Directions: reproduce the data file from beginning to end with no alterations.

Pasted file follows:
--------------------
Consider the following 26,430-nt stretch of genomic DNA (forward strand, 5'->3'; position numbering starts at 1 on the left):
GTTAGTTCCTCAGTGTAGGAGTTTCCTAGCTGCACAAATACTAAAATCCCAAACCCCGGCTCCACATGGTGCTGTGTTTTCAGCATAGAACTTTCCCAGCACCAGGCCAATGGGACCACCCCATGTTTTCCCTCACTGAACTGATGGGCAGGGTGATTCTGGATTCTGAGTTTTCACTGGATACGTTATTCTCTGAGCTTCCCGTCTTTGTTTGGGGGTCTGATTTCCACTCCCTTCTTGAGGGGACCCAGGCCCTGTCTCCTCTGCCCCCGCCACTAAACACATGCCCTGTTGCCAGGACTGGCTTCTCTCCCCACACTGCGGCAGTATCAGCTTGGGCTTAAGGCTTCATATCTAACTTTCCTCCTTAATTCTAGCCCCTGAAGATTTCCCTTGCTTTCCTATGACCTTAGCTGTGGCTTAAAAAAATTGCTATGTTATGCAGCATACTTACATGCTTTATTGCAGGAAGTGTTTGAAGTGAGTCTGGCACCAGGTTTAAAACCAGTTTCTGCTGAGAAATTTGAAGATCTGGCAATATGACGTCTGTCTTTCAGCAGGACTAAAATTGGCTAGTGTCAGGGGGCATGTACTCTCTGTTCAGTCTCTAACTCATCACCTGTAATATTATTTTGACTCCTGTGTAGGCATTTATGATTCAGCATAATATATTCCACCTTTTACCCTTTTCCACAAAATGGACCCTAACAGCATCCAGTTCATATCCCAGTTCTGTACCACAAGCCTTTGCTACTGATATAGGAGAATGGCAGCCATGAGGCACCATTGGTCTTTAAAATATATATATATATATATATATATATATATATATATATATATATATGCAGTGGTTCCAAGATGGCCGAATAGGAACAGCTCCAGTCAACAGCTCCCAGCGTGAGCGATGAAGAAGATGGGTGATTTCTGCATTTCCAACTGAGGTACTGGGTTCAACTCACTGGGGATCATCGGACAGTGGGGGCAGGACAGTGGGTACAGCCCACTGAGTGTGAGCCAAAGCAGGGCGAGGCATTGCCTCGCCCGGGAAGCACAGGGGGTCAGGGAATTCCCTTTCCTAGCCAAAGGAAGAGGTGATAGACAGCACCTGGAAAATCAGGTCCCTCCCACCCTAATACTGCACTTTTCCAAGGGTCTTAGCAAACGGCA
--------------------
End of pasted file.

Consider the following 26,430-nt stretch of genomic DNA (forward strand, 5'->3'; position numbering starts at 1 on the left):
GTTAGTTCCTCAGTGTAGGAGTTTCCTAGCTGCACAAATACTAAAATCCCAAACCCCGGCTCCACATGGTGCTGTGTTTTCAGCATAGAACTTTCCCAGCACCAGGCCAATGGGACCACCCCATGTTTTCCCTCACTGAACTGATGGGCAGGGTGATTCTGGATTCTGAGTTTTCACTGGATACGTTATTCTCTGAGCTTCCCGTCTTTGTTTGGGGGTCTGATTTCCACTCCCTTCTTGAGGGGACCCAGGCCCTGTCTCCTCTGCCCCCGCCACTAAACACATGCCCTGTTGCCAGGACTGGCTTCTCTCCCCACACTGCGGCAGTATCAGCTTGGGCTTAAGGCTTCATATCTAACTTTCCTCCTTAATTCTAGCCCCTGAAGATTTCCCTTGCTTTCCTATGACCTTAGCTGTGGCTTAAAAAAATTGCTATGTTATGCAGCATACTTACATGCTTTATTGCAGGAAGTGTTTGAAGTGAGTCTGGCACCAGGTTTAAAACCAGTTTCTGCTGAGAAATTTGAAGATCTGGCAATATGACGTCTGTCTTTCAGCAGGACTAAAATTGGCTAGTGTCAGGGGGCATGTACTCTCTGTTCAGTCTCTAACTCATCACCTGTAATATTATTTTGACTCCTGTGTAGGCATTTATGATTCAGCATAATATATTCCACCTTTTACCCTTTTCCACAAAATGGACCCTAACAGCATCCAGTTCATATCCCAGTTCTGTACCACAAGCCTTTGCTACTGATATAGGAGAATGGCAGCCATGAGGCACCATTGGTCTTTAAAATATATATATATATATATATATATATATATATATATATATATATATGCAGTGGTTCCAAGATGGCCGAATAGGAACAGCTCCAGTCAACAGCTCCCAGCGTGAGCGATGAAGAAGATGGGTGATTTCTGCATTTCCAACTGAGGTACTGGGTTCAACTCACTGGGGATCATCGGACAGTGGGGGCAGGACAGTGGGTACAGCCCACTGAGTGTGAGCCAAAGCAGGGCGAGGCATTGCCTCGCCCGGGAAGCACAGGGGGTCAGGGAATTCCCTTTCCTAGCCAAAGGAAGAGGTGATAGACAGCACCTGGAAAATCAGGTCCCTCCCACCCTAATACTGCACTTTTCCAAGGGTCTTAGCAAACGGCA